Planning for the future is difficult. Just figuring out where you’ll be a year from now is hard, let alone five or ten years from now. This doesn’t mean you don’t try though. As you’ve heard over and over again, the earlier you start preparing financially for the future, the better off you will be. But how exactly do you prepare for your financial future when you can barely get a grasp on your financial present?
It’s definitely not an easy task and most likely something you’ll be working on for the majority of your life. The good news is that there are steps you can take now to help set yourself up for a better tomorrow. Let’s take a look at how you can build a better financial future:
Take Time to Understand Your Life Goals
First and foremost, it is important to understand both your short term and long term goals in life, as what you want to achieve and accomplish will greatly affect how your prepare financially. Bigger things to consider is where you want to live, whether you want to start a family and when you want to retire. Each of these decisions come with a different price tag, which can vary drastically depending on when in life you want to accomplish these goals.
For example, it’s wise to start thinking about retirement as early as possible. It might not even be on your radar now but preparing for retirement in your 20s and 30s is crucial if you want to retire early and enjoy more of your life outside of a 9 to 5. That’s because you not only have fewer years of work income, but your investment portfolio will also need to support more years of expenses all while not having as many years to compound.
Practice Good Habits Early
Bad habits die hard, which is why you shouldn’t start them to begin with. Make a conscious effort to practice good financial habits early on in life. Learn to create a budget and analyze your spending. Have a clear understanding of where your money is going. Save a portion of your paycheck every month. Yes, you’ll make mistakes along the way, but you’ll establish healthy financial habits that are hard to break with practice.
Be Financially Savvy
Unfortunately, financial literacy isn’t a subject most people learn in school. Many 20-somethings feel overwhelmed once they enter the real world and realize that their paychecks don’t go as far as they thought they would. If you find yourself confused about the difference between a 401k and a Roth IRA, take it upon yourself to become financially savvy. Talk to a financial advisor and understand what investments are right for you. This definitely takes time and effort on your end but it’ll pay off in the long run.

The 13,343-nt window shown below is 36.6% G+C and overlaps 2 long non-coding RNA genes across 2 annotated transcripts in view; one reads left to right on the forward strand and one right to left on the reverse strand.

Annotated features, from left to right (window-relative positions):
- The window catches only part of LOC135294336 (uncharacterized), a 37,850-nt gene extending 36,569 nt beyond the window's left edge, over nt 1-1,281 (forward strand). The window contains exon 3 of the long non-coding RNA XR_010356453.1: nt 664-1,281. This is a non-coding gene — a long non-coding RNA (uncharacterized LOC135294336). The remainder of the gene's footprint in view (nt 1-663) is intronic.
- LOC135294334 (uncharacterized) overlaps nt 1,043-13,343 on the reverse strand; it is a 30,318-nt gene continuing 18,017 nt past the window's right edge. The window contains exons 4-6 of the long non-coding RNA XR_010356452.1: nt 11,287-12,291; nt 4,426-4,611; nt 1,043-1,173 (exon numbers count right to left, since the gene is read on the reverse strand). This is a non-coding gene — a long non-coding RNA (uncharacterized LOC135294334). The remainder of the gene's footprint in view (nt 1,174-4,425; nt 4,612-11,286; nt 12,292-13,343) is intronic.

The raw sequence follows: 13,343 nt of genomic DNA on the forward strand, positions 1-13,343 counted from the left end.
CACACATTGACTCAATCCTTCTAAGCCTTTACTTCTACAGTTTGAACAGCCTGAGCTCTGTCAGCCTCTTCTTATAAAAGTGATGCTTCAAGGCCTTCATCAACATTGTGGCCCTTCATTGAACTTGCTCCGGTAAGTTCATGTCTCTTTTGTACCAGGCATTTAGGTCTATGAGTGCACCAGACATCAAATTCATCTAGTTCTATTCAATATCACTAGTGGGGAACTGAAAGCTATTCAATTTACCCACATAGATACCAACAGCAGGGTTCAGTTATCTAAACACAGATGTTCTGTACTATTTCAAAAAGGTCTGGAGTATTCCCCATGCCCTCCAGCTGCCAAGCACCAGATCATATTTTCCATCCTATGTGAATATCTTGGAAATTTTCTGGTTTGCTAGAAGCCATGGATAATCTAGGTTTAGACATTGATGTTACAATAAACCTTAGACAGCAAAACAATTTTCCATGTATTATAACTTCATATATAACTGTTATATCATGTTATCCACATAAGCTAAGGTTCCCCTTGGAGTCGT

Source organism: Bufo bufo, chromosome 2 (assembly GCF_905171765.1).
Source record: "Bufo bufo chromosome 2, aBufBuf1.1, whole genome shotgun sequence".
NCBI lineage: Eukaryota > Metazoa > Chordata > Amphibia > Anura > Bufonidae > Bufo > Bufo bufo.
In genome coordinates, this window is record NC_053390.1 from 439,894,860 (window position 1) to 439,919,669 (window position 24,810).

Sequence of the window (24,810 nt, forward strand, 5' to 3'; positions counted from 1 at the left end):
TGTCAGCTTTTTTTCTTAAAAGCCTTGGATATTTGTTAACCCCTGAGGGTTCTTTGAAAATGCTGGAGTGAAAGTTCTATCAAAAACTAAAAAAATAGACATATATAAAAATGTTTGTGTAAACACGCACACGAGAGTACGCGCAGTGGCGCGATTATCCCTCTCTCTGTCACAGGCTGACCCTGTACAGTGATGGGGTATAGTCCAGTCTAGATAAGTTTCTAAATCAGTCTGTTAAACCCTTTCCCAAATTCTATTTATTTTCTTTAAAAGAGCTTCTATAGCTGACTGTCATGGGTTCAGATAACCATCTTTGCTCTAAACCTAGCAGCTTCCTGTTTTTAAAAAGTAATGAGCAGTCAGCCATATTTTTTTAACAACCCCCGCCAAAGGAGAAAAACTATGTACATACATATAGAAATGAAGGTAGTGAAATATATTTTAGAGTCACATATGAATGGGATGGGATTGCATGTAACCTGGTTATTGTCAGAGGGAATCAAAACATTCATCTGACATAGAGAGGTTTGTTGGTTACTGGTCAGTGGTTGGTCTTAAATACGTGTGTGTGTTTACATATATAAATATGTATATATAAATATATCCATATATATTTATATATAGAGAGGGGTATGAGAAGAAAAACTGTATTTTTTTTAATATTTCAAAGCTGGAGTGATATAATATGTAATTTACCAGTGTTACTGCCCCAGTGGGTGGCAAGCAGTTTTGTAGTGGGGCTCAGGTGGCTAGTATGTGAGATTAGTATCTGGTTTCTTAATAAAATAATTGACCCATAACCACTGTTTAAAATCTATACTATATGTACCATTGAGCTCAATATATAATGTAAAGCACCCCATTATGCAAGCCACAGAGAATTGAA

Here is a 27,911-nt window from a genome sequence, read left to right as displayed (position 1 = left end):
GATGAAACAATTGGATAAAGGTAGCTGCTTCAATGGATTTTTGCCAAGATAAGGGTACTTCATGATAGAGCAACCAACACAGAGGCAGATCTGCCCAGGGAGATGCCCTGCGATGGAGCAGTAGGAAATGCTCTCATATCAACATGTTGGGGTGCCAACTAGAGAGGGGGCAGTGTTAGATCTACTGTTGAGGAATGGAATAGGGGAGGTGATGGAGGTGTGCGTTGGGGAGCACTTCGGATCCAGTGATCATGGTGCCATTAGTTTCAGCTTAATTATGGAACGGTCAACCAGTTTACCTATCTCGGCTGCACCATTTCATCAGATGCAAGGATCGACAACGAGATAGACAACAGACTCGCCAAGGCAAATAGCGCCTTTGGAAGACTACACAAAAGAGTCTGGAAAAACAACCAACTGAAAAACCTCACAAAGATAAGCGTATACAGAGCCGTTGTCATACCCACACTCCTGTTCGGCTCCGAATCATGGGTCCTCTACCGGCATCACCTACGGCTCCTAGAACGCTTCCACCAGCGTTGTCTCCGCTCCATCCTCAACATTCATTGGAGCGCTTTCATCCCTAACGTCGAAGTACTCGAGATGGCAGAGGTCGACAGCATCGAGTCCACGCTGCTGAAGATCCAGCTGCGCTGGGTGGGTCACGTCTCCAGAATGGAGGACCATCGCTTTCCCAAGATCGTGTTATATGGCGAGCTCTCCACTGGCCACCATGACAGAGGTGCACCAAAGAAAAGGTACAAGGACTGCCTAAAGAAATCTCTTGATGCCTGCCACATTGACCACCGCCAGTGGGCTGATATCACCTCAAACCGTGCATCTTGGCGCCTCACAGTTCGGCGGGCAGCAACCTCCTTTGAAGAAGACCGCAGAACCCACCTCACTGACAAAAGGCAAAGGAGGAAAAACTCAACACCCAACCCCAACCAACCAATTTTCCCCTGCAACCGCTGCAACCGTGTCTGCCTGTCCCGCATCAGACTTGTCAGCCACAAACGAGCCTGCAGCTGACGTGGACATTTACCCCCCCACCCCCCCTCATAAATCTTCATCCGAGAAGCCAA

Take Risks Early
Risks can be hard to take, especially if you’re older and have much more to lose. However, if you’re young, it might make sense to take investment risks now. It might be scary to put your money somewhere other than a savings account but you have the potential to see so much more return. And in the event your investment doesn’t work out, you’ll still have years to rebuild your funds.
Note: Another advantage of putting your money at risk when you are young is that you aren’t risking as much of your nest egg due to a potentially lower portfolio value. I bet my life savings trading individual stocks when I was in my 20s, but doing the same now would be much riskier because with decades of savings under my belt, I have a much larger investment portfolio these days.
Live Within Your Means
People most often forget the one most important rule to personal finance: live within your means. The rule is really simple, yet it’s extremely hard to follow. Financial temptations are everywhere, from that fancy new car you’ve been coveting to the checkout aisle at the grocery store, but take a step back and think back to the financial goals you’ve made yourself when you feel the impulse to spend all of your paycheck on something you don’t really need. Make sacrifices now and you will see the rewards in the future. Neglect your finances and you’ll be right where you started later, only to have far fewer options to prepare for the future because you will have fewer years left for your savings to accumulate.